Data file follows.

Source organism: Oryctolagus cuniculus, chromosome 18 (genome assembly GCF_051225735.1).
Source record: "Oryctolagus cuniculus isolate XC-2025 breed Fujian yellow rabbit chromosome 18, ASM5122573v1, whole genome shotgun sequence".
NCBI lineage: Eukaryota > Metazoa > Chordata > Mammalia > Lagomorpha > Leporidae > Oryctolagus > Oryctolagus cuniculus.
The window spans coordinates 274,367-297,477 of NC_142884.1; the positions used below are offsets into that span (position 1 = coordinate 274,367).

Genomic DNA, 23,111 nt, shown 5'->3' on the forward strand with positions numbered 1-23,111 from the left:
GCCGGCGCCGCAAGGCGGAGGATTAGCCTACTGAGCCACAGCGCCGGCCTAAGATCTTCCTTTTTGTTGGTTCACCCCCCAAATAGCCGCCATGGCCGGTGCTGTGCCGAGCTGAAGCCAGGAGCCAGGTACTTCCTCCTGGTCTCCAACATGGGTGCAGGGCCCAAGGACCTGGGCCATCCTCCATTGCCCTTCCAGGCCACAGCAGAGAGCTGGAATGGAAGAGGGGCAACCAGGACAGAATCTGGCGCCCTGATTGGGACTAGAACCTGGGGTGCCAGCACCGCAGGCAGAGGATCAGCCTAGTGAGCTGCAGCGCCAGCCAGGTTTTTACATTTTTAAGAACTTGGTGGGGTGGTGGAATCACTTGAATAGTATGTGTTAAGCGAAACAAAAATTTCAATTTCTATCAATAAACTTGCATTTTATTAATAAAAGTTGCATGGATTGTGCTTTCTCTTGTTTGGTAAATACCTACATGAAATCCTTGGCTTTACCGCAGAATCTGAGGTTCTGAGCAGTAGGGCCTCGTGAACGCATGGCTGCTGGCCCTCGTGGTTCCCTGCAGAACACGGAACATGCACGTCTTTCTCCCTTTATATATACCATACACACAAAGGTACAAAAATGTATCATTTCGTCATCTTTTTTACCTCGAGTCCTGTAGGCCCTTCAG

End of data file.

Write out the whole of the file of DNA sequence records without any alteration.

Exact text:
Source organism: Oryctolagus cuniculus, chromosome 18 (genome assembly GCF_051225735.1).
Source record: "Oryctolagus cuniculus isolate XC-2025 breed Fujian yellow rabbit chromosome 18, ASM5122573v1, whole genome shotgun sequence".
NCBI lineage: Eukaryota > Metazoa > Chordata > Mammalia > Lagomorpha > Leporidae > Oryctolagus > Oryctolagus cuniculus.
The window spans coordinates 274,367-297,477 of NC_142884.1; the positions used below are offsets into that span (position 1 = coordinate 274,367).

Genomic DNA, 23,111 nt, shown 5'->3' on the forward strand with positions numbered 1-23,111 from the left:
GCCGGCGCCGCAAGGCGGAGGATTAGCCTACTGAGCCACAGCGCCGGCCTAAGATCTTCCTTTTTGTTGGTTCACCCCCCAAATAGCCGCCATGGCCGGTGCTGTGCCGAGCTGAAGCCAGGAGCCAGGTACTTCCTCCTGGTCTCCAACATGGGTGCAGGGCCCAAGGACCTGGGCCATCCTCCATTGCCCTTCCAGGCCACAGCAGAGAGCTGGAATGGAAGAGGGGCAACCAGGACAGAATCTGGCGCCCTGATTGGGACTAGAACCTGGGGTGCCAGCACCGCAGGCAGAGGATCAGCCTAGTGAGCTGCAGCGCCAGCCAGGTTTTTACATTTTTAAGAACTTGGTGGGGTGGTGGAATCACTTGAATAGTATGTGTTAAGCGAAACAAAAATTTCAATTTCTATCAATAAACTTGCATTTTATTAATAAAAGTTGCATGGATTGTGCTTTCTCTTGTTTGGTAAATACCTACATGAAATCCTTGGCTTTACCGCAGAATCTGAGGTTCTGAGCAGTAGGGCCTCGTGAACGCATGGCTGCTGGCCCTCGTGGTTCCCTGCAGAACACGGAACATGCACGTCTTTCTCCCTTTATATATACCATACACACAAAGGTACAAAAATGTATCATTTCGTCATCTTTTTTACCTCGAGTCCTGTAGGCCCTTCAG